From here we walked up to the viewpoint where we settled down to watch for raptors. The conditions were ideal, and the visibility perfect. So looking out across Bolderwood in the distance, expectations as always were high.
We were treated to some distant but quite good scope views of at least four Goshawks, as the flew around the shape and white vent always clearly visible. Every so often one would perch up on a dead conifer, again very distant but a record that they are there.
One bird of interest aside from the calling and bubbling Cuckoos was a Hawfinch that flew past, unfortunately missed by Ian.
We were hoping for Honey Buzzard, but as midday approached we had to make a decision, do we stay, or with the skies clear and in a sheltered spot the sun being warm, do we go and look for butterflies.
Walking back to the car park a Buzzard above us was being mobbed by two crows.
We decided on a trip to Bentley Wood in search of Pearl-bordered Fritillaries, and after lunch and a pleasant journey through the northern part of the forest we arrived to find almost all of the butterfly watchers were here too.
Walking in to the eastern clearing there were people everywhere. However it didn't take long to see our first fritallary, and not long after that our second, in fact they just kept appearing around us.
Very strong flyers they were very mobile and would only settle for a short while.
It gets its name from the series of "pearls" that run along the outside edge of the underside of the hindwing.
The males were flying swiftly, low across the site and were extremely difficult to follow, the colouring of the wings providing excellent camouflage against the dead bracken that they seemed to stay around.
Finally one did settle with wings flat.
The main reason for the interest, and so many people here was one Pearl Bordered that was a possible aberration from the normal form. We were not aware to start with, but were lucky to find it and possible because it had been chased all over the site it was tired and settled nicely for us.
A singing Garden Warbler took our attention away from the butterflies, and we managed to find it singing in a willow tree.
I must admit it wasn't much fun with so many people so we decided to head back and to take the opportunity to drop into Magdalen Hill. Bit before we left there was still time to get a good view of my first Speckled Wood of the year.
The last time I had been at Magdalen Hill it was covered in blue and red flowers, today it was covered in Yellow, thousands of Cowslips spread out in front of us.
We made our way around to the chalk pit, the sun was still very warm, and the south facing slopes were sheltered from the cool northerly wind that was keeping the air temperature down.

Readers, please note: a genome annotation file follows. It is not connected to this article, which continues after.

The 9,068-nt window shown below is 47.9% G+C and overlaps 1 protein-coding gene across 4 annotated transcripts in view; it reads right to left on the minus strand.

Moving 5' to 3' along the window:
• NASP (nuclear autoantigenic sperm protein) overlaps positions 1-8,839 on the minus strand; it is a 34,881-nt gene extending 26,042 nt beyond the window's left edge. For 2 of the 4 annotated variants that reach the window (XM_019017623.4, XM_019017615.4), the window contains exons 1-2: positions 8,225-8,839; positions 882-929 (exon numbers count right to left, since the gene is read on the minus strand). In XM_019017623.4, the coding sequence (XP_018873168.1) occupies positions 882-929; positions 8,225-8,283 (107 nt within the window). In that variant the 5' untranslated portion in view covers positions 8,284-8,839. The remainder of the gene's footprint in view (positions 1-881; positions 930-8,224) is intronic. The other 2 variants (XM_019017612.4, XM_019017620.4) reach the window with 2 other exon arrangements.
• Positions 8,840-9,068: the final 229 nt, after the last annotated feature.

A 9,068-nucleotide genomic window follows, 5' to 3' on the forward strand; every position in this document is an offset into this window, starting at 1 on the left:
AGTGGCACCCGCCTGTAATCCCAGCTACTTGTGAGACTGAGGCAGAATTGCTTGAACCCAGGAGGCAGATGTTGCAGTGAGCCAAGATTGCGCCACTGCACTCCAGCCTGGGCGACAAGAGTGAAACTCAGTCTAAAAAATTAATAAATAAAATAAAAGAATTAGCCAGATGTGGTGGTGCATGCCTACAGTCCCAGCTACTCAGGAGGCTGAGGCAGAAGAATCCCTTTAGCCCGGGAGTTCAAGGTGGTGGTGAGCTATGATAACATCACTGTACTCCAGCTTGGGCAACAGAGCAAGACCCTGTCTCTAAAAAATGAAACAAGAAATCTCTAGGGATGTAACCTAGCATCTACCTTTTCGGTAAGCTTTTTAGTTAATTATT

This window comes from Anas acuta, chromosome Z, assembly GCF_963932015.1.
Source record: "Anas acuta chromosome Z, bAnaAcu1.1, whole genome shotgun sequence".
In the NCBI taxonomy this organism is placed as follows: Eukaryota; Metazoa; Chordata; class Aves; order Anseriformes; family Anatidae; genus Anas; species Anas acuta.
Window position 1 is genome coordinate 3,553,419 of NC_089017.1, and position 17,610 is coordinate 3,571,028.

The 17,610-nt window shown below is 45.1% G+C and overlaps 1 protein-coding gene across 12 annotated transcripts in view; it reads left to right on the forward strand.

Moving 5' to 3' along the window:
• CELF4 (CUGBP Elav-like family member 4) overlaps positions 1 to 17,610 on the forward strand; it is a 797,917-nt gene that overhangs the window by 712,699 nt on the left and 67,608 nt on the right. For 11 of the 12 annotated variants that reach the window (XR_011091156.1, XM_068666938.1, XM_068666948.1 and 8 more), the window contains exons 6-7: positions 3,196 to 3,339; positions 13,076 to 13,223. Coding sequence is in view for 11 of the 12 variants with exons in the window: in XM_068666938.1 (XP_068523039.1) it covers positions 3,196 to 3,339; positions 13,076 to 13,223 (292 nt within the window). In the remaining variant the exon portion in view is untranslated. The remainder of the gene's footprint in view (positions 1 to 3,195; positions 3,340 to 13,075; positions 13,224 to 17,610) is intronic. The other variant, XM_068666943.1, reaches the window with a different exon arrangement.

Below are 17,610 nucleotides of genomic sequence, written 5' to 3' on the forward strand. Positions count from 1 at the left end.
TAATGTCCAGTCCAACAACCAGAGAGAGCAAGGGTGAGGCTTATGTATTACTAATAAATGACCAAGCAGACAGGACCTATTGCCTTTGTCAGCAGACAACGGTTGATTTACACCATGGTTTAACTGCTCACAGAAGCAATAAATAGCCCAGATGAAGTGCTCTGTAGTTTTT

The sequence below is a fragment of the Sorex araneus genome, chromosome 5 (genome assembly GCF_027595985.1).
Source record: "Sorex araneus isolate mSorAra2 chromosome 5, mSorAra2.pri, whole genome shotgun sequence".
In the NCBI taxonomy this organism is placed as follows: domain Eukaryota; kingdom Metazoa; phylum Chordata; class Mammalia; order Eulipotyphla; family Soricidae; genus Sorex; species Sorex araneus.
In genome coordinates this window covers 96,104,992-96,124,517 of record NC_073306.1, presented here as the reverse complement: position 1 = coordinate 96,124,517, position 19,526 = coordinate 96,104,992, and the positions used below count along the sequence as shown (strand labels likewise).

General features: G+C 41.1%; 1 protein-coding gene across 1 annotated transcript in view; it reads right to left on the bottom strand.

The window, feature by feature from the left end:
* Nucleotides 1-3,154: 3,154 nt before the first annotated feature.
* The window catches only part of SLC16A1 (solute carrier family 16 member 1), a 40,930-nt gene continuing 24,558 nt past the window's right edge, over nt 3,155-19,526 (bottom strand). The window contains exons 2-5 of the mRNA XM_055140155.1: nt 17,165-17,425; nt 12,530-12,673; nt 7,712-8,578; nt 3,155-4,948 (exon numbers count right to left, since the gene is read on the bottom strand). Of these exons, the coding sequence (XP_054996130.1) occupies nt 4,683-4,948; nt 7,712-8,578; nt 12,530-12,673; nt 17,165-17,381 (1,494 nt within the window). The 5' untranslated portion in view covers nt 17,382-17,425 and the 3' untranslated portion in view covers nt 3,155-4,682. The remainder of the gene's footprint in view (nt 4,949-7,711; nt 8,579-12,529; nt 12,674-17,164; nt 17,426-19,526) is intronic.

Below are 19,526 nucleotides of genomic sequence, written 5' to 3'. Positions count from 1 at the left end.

Ian disturbed what he thought was a skipper, but turned out to be the first Small Blue butterflies of the year.
There were two and they looked immaculate, probably just having emerged.
They were also already quite feisty, the two not wanting to share the space with each other.
There is definitely something uplifting and special about seeing a blue butterfly.
Leaving the chalk pit we walked down the slope to the bottom of the hill. Apart fro many Orange Tips that passed us, it was quiet, and just as we were beginning to question where we should be, Ian disturbed two small butterflies. One turned about to be a Grizzled Skipper, a first for us both.
Ian focused on the skipper while I chased the other butterfly that turned out to be a rather special Brown Argus.
Lying down you could get close until suddenly they would just spring up into the air with amazing speed and acceleration.
We carried on and made our way to the top of the hill, where there are wonderful views away to the south. In the air Swifts and House Martins fed on the many insects that seemed to be all around us.
As we made our way back, a Brimstone finally paused on a Cowslip.
In the sheltered corner of the east side of the reserve we sat and watched Orange Tips.
While there a Holly Blue flew past us, and a Speckled Wood chased the Green-veined Whites that we were trying to photograph. Finally one settled long enough for us to get in close.
looking quite special on the May blossom.
It had been a very successful day, quality birds in the morning,and some wonderful butterflies in the afternoon, including a firs for me, the Grizzled Skipper, and for May a very respectable count of 13 species of butterfly. When I heard the forecast early in the week, I would never have though that possible.